Unfortunately the theatre was abandoned and in 1944 was completely destroyed by bombs. After a long restoration during the ’60 it was reconstructed and today it can be visited.

5. The Camera di San Paolo (Chamber of St. Paul)

One of the most beautiful place of Parma and unfortunately the less known is the Camera di San Paolo (Chamber of St. Paul)

Inside the old Monastery of St. Paul, there’s one of the most beautiful work of art from the Italian ‘500: the vault with the frescoes by Correggio in the old room of the abbess Giovanna Piacenza.

The woman, who loved the art and the culture, started the restyling works which ended with the Correggio’s decoration.

This beautiful work of art has been hidden for centuries: in 1524 was part of the cloister convent and was revealed only after some centuries when the monastery was secularized.

6. The Teatro Regio

Even if it isn’t as famous as the La Scala in Milan or La Fenice in Venice, the Teatro Regio of Parma is one of the most important places for the Italian opera tradition.

The theatre was inaugurated in 1829 after 8 years of works, thanks to Marie Louise of Hapsburg Lorraine but the premiere wasn’t a success.

Anyway the theatre acquired great distinction and today it hosts many performances.

You can visit the Teatro Regio with a guided tour which lasts approximately 30 minutes.

7. Shrine of Santa Maria della Steccata

Among the things to see in Parma we couldn’t forget the Shrine of Santa Maria della Steccata.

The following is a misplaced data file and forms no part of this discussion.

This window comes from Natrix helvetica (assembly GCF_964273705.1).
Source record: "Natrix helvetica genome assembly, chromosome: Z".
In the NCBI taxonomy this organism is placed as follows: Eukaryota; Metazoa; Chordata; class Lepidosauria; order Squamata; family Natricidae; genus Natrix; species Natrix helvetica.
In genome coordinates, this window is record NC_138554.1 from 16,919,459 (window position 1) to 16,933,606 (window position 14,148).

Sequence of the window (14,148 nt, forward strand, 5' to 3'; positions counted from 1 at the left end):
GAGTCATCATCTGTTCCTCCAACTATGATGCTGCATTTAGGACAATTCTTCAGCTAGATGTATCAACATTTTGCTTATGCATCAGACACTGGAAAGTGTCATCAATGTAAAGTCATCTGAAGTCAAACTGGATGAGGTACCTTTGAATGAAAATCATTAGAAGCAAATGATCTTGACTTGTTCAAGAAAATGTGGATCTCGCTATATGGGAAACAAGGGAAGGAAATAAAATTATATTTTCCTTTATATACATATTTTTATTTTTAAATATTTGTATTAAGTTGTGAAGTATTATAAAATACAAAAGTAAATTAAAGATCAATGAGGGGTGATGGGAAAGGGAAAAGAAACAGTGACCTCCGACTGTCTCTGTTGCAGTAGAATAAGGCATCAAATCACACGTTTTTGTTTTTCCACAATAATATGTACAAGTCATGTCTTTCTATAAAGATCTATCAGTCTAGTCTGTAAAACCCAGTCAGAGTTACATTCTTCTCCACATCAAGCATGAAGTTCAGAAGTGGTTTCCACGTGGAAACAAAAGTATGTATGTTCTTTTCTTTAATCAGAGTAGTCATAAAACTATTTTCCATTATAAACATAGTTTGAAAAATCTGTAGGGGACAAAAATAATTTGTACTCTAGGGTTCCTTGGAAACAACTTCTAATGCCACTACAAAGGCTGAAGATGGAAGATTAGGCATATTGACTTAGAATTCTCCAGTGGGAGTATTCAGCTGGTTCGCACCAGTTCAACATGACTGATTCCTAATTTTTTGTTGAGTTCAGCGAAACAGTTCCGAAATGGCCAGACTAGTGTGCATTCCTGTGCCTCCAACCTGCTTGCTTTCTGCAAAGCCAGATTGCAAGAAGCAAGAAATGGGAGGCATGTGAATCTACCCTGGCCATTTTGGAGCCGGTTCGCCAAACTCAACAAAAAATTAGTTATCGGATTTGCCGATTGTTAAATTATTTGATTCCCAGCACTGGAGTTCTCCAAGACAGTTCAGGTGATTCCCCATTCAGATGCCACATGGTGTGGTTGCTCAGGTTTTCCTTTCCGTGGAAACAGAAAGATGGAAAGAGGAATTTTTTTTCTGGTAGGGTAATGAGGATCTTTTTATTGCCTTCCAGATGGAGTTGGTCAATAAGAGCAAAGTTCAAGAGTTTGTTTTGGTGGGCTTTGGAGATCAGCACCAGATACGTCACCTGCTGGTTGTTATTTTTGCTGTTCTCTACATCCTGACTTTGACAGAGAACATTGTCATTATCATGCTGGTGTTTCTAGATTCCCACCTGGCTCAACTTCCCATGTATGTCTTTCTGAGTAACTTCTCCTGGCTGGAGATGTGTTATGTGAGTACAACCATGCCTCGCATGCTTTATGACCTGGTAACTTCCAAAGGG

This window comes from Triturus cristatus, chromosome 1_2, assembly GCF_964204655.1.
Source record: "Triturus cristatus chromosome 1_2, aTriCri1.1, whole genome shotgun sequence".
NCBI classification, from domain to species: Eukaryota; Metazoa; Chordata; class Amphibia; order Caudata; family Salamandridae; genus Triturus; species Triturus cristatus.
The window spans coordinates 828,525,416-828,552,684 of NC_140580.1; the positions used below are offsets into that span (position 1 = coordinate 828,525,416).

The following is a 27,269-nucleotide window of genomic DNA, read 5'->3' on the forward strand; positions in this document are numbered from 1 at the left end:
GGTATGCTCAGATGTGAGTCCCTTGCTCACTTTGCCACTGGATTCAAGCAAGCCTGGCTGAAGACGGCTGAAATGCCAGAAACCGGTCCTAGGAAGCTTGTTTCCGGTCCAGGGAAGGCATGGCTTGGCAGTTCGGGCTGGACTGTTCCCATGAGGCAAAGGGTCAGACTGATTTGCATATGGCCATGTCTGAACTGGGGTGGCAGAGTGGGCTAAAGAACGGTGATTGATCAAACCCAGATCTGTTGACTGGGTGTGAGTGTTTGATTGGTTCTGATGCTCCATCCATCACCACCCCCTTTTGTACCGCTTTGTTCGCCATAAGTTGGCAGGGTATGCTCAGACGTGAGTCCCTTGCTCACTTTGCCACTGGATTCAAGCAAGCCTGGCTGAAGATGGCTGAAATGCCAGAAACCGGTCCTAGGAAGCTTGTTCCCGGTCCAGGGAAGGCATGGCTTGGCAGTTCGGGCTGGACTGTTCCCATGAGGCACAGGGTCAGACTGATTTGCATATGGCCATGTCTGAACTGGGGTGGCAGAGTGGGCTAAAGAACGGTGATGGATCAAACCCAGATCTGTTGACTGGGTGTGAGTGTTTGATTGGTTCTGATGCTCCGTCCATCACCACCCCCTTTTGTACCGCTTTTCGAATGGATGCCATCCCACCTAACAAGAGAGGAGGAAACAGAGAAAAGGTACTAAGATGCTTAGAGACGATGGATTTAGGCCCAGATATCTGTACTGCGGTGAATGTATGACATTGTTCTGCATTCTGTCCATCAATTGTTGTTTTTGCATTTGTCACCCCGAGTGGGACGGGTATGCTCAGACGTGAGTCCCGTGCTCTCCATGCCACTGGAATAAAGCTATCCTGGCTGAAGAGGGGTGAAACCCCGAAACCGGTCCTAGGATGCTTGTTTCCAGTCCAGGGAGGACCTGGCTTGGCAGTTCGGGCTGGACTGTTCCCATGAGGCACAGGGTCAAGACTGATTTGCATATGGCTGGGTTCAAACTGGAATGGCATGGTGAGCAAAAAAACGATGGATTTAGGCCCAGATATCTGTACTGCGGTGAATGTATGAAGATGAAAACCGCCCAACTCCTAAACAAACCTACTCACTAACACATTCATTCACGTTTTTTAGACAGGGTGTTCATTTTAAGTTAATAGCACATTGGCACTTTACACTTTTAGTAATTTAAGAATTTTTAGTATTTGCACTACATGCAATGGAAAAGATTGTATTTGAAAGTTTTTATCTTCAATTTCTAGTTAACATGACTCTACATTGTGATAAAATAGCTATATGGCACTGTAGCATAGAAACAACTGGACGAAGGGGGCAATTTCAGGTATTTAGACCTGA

During the XIV century, a painting of a Nursing Madonna appeared on the facade of the oratory: since that moment the church became a destination for pilgrimages. The devotees arrived there for adoring the Virgin. For this reason a fence was put for organizing the flow of pilgrims and since then that image was called Madonna della Steccata (lit. The Madonna of the Fence).

The inner spaces of the church are very colored: the frescoes and the decorations leave you speechless

What to eat in Parma

After having suggested you what to see in Parma, we couldn’t leave you without any food suggestions!

In fact Parma is also famous for its food tradition and we want to suggest some food you can’t miss.

  • Fried torta: fried rectangular of pasta;
  • Soup with anolini: the famous filled pasta;
  • The Reggiano Parmesan: the tasty Italian cheese;
  • the Culatello di Zibello: made from the pork’s thigh, in particolar from the crural muscles;
  • The prosciutto of Parma;

ham parma

PARMESAN PARMA

We hope that our suggestions of what to see in Parma have been useful for visiting the city.

Finally if you want to visit Parma in an original way we suggest joining our food tour: you can visit the city while walking together with a local guide who will show the most famous places and the most famous dishes in the best restaurants of the old town!

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SELENE

SELENE

Graduated in Literature and Communication and Media Culture, she loves both writing and storytelling. She made her first trip when she was only two and a half months old and hasn't had a break since. Each of her trips is accompanied, of course, by more tastings of the local cuisine! Today she writes about this and more on her blog "Viaggi che Mangi" and in the meantime she also writes for other portals.